We had a wonderful weekend exploring Coos Bay and the surrounding areas in more depth than we have in the past when we only had time to make short stops on our way to other destinations.
Thursday I decided to use only the Lensbaby Composer Pro with the Sweet 35 optic. I’ve had the lens for a few years, but was frustrated with it so never used it much. I watched a couple videos before going camping and decided it was time to figure it out. Actually I came away with some great images. I took photos at Shore Acres State Park and Sunset Beach as well as the one above of the sailboats at Winchester Bay. Next time I get to take sailboat photos I’ll try a smaller aperture.
Sea Lions at Simpson Reef on the Oregon Coast
Sea Lions at Simpson Reef on the Oregon Coast.
Sea Lions at Simpson Reef on the Oregon Coast
I visited Simpson Reef on Friday, but the weather was overcast and the sea lions weren’t visible. Amber and I went back the next day and were able to observe hundreds or thousands of them. They are a ways back, so binoculars are needed. Last summer before visiting the Tetons I bought Zeiss Terra ED 10 x 42 binoculars at Cabela’s. Those were greatly appreciated many times and were perfect for watching the sea lions as well. While in the Tetons I realized I didn’t have the right lens to get photos of the wildlife, and I was drooling over the lenses I saw other visitors using. One very nice gentleman from England let me hold and try out his long lens. When I arrived home I did some research and found some affordable consumer zoom lenses. It didn’t take me long to purchase the Sigma 150-600mm lens! The lens is perfect for catching sea lions! I believe Nikon, Canon and Tamron also make this or a similar lens.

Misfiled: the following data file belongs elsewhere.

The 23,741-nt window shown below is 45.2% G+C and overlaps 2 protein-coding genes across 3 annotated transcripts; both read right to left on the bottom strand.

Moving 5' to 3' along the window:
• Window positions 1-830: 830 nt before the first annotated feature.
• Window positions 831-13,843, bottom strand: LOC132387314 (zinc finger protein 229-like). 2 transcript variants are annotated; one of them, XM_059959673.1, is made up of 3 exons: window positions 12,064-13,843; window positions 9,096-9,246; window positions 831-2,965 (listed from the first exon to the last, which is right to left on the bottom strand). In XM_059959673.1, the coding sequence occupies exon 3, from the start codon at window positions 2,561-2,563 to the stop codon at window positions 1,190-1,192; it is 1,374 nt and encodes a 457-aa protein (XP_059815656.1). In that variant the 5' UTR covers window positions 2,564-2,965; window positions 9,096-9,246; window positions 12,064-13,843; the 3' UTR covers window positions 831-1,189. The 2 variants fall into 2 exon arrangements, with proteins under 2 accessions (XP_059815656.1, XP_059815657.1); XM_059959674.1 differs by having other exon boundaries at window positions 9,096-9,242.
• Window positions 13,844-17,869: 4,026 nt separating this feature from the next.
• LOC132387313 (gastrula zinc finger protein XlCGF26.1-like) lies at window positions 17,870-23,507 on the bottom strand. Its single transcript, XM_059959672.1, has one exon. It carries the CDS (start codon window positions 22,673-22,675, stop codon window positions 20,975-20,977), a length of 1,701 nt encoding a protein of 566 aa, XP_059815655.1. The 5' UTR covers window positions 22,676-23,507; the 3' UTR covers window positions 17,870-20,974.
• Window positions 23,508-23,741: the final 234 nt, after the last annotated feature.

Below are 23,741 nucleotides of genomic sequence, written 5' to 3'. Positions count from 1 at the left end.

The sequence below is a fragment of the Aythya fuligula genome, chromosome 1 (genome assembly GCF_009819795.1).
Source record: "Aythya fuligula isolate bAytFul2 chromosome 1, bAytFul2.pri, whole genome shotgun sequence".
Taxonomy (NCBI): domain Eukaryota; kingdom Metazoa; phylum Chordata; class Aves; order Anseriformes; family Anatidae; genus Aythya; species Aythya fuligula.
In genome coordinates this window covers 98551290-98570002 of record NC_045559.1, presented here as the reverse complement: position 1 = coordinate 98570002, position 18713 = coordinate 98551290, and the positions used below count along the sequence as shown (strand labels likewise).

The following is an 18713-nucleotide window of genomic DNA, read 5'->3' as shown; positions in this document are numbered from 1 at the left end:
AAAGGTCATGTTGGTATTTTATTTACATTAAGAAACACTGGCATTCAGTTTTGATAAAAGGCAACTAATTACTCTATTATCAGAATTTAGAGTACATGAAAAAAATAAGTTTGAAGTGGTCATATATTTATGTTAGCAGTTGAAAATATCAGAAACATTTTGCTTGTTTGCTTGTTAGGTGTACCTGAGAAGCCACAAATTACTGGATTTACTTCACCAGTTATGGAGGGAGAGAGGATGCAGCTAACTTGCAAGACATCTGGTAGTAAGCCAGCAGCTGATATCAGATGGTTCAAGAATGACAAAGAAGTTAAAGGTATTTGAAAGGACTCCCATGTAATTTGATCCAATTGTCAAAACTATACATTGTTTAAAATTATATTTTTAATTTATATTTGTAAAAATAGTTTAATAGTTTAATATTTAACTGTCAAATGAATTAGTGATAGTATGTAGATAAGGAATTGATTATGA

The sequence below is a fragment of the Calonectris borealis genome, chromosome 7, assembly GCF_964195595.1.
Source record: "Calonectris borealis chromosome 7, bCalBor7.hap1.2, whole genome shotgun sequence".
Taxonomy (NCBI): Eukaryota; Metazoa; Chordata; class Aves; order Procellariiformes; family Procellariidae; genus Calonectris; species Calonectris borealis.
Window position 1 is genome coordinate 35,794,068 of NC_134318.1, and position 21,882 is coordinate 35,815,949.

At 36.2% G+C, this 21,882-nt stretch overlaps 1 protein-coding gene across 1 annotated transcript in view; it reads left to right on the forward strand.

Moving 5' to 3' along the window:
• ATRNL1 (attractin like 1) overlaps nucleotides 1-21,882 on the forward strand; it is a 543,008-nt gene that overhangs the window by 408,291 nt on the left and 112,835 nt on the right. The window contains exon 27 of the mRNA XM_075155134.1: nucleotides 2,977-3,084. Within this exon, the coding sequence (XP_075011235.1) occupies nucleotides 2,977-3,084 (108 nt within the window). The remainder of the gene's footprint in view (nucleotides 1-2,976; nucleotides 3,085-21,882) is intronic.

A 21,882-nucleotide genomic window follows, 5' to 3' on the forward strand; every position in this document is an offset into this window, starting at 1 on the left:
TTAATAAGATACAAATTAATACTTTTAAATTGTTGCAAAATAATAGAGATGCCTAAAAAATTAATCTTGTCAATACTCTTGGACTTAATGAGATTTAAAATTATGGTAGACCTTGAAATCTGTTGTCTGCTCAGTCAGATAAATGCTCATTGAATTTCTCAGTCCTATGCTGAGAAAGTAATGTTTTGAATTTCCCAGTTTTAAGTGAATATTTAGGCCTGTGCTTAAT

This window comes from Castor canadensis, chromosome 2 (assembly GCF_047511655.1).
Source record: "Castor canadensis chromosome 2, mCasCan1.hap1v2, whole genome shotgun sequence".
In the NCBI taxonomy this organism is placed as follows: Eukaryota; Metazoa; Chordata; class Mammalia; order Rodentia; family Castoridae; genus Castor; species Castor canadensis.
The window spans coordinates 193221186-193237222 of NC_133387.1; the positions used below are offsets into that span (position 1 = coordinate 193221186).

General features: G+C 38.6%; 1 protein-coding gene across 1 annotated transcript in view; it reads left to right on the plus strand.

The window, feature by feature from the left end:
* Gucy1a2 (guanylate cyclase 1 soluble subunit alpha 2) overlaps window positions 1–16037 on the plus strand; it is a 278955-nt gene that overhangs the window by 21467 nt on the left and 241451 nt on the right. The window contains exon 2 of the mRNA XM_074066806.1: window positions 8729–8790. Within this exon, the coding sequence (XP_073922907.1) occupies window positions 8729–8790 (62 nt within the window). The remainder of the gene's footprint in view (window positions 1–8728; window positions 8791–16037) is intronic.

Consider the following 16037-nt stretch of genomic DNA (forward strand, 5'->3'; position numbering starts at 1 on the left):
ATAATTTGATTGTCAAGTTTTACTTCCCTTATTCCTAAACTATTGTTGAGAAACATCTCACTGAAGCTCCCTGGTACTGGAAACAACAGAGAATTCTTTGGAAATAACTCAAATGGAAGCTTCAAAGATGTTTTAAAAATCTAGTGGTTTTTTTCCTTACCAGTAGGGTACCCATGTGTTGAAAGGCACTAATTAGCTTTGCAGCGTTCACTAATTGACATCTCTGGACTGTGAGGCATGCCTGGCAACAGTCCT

As I was zooming in to edit the third photo I noticed one of the sea lions was branded with a number. So I did some research and found that some animals are being branded to be studied and eventually to prevent some of them from consuming the salmon that are swimming upstream. You can read more about this at OPB and at The Spokesman Review.